The Vatican Takes on Road Rage

June 20, 2007

One of the great challenges facing organized religion is how to remain viable in an increasingly secular and scientifically-oriented society. Toss this in with rampant materialism, church scandals (specifically those of the Catholic Church), and the fringe religious sects that–though the minority–get the majority of media coverage thus effectively tarnishing thoughtful and intellectually rigorous belief systems, and you’ve got a rough row to hoe if you’re set with the task of capturing people’s attention. In other words, there is a sense of organized religion’s failure to meet the contemporary needs in many societies. While Father This-and-That extols the virtues of piety, the eyes of the congregation will gloss over and minds will wander to the evening’s plans unless he can make it meaningful to a contemporary and impatient audience.

This is not like any other profession meant to instill learning on a sometimes resistant or potentially distracted group of people. If Buddha didn’t have awesome stories to get his points across, would he have been as widely admired? If Jesus couldn’t talk to followers in a way they could understand, in a way through which they could see the importance of his message in their own life, Christianity would have had a heck of a time getting off the ground.

So, any religious organization is also its own PR firm of sorts. They are charged not only with maintaining the tenants and doctrine of their specific set of beliefs but also with the daunting task of keeping the message pertinent to their adherents.

Enter Cardinal Retano Martino, head of the Vatican’s office for migrants and itinerents, who released this document which blends core Catholic beliefs with modern realities of driving:

The Vatican’s Ten Commandments for Drivers*

1. You shall not kill.

2. The road shall be for you a means of communion between people and not of mortal harm.

3. Courtesy, uprightness and prudence will help you deal with unforeseen events.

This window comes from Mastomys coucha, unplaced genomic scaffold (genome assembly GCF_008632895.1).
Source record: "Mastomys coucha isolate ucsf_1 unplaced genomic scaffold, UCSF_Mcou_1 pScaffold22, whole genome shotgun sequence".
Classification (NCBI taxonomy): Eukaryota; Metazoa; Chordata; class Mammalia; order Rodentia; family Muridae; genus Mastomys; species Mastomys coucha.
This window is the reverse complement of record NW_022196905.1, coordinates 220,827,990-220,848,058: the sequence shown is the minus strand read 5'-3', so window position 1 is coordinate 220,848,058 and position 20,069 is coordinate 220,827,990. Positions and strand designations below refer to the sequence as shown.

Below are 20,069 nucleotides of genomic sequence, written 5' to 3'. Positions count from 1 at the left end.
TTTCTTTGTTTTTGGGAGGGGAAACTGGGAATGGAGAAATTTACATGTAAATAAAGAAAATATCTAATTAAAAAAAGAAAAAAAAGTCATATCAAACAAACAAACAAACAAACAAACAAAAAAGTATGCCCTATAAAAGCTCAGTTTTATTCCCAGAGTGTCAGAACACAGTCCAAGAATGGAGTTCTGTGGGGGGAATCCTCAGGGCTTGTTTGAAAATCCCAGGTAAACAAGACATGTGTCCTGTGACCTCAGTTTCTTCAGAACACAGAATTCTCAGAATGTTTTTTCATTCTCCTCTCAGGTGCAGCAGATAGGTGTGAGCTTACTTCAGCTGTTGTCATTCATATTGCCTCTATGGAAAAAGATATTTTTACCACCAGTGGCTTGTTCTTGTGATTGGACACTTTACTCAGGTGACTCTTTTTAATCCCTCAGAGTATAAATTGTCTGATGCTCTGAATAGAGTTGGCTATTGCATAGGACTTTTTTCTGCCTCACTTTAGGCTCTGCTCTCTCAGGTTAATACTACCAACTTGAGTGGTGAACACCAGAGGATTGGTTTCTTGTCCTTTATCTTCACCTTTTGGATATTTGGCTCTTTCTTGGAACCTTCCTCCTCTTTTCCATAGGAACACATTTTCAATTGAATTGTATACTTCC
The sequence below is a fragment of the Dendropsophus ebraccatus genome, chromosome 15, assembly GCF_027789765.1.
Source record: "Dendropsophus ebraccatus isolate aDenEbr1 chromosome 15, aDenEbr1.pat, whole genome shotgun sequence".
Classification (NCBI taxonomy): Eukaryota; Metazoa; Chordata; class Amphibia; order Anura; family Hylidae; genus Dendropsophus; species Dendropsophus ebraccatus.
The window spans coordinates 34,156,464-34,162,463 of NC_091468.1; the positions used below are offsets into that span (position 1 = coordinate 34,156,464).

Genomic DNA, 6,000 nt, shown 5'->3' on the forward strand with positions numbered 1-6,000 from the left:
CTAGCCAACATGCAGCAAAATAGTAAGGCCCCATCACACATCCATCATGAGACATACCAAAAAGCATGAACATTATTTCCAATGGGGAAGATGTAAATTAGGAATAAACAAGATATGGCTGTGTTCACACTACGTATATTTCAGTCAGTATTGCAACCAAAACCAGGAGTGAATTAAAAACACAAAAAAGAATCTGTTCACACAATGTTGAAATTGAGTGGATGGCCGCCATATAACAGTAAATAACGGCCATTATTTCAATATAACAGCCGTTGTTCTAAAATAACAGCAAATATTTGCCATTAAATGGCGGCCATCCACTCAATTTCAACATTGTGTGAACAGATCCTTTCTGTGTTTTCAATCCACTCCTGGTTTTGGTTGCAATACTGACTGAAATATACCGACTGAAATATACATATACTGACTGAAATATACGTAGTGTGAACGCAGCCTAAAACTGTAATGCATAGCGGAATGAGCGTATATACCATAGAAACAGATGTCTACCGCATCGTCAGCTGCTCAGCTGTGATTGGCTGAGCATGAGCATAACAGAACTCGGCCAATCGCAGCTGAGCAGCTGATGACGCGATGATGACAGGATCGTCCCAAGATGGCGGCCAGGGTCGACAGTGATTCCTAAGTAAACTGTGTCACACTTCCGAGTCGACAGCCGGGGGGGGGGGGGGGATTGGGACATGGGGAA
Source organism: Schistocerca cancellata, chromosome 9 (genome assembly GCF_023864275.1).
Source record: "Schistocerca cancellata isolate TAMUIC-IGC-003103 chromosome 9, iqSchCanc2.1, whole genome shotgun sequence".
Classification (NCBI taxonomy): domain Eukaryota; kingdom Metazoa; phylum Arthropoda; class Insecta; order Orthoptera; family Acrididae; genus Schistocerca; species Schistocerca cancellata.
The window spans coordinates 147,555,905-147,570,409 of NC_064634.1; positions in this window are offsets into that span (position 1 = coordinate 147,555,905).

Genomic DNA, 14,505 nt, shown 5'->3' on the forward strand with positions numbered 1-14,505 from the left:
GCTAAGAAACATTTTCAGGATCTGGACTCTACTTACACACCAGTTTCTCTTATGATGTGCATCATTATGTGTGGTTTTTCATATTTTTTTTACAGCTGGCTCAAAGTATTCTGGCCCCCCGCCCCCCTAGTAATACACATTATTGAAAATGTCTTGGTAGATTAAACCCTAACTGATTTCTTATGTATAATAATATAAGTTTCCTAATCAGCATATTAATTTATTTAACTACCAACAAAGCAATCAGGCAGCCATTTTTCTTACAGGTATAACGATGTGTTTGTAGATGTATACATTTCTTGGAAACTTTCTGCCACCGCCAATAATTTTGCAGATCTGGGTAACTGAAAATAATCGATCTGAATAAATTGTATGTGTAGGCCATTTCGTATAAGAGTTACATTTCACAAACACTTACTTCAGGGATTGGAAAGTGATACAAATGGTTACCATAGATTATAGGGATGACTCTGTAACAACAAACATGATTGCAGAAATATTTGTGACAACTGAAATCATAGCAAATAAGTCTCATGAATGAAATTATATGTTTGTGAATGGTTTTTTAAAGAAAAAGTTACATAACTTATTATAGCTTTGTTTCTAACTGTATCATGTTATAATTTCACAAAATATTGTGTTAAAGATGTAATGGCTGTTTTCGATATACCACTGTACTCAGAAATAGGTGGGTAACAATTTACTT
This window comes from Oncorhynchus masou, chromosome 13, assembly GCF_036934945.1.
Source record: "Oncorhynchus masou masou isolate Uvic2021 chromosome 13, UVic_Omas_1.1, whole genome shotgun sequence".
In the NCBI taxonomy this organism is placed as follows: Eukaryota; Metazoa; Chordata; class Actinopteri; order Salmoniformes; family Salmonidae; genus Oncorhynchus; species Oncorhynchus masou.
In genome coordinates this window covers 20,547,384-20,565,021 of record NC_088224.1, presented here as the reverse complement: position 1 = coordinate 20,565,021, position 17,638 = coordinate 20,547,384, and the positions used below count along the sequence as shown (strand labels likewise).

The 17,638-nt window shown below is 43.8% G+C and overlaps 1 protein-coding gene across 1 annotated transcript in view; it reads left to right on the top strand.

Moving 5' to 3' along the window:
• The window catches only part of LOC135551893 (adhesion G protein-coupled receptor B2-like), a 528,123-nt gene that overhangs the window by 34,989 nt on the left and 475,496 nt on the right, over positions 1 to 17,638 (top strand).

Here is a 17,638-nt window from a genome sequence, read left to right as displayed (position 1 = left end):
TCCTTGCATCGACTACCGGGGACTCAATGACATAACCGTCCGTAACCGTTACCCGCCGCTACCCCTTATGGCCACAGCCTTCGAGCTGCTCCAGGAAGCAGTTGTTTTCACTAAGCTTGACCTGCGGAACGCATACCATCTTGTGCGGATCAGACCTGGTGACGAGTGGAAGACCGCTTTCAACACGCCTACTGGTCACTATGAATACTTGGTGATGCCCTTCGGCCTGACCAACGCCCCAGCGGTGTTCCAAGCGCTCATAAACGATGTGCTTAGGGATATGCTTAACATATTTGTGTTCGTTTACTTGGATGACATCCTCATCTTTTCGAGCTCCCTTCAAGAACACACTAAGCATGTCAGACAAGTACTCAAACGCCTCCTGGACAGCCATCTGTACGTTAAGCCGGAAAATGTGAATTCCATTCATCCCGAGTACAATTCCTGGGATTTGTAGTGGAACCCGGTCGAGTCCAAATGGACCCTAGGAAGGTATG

4. Be charitable and help your neighbor in need, especially victims of accidents.

5. Cars shall not be for you an expression of power and domination, and an occasion of sin.

6. Charitably convince the young and not so young not to drive when they are not in a fitting condition to do so.

7. Support the families of accident victims.

8. Bring guilty motorists and their victims together, at the appropriate time, so that they can undergo the liberating experience of forgiveness.

9. On the road, protect the more vulnerable party.

10. Feel responsible toward others.

  I think this is a great document. It’s good advice, it’s in a form people can relate to quickly and easily, and–most important–it speaks to contemporary issues while adhering to the tradition from which the list came. If Catholicism or any religion is to remain a force in our society (and I think all religions should have a voice in society), then it’s wise to package the message so it has value and meaning in our contemporary, material-driven culture.

Any faith’s main goal ought to be the spiritual, mental, and physical well being of its followers. All three should be addressed in fair measure, and it seems that Cardinal Martino understands this. 

Certainly, there are things we could nitpick here, such as, “What exactly does he mean by ‘occasion for sin'”? But that’s not the point just now. The point is that he made an effort to guide Catholics with a set of suggestions which will help them integrate their faith in their day-to-day lives. If a religion can be called as much, it ought to provide guidance in all facets of life, and not just those hot topic issues that cause so much conflict and argument.

*Original articles are from Yahoo!News and can be found here and here.    

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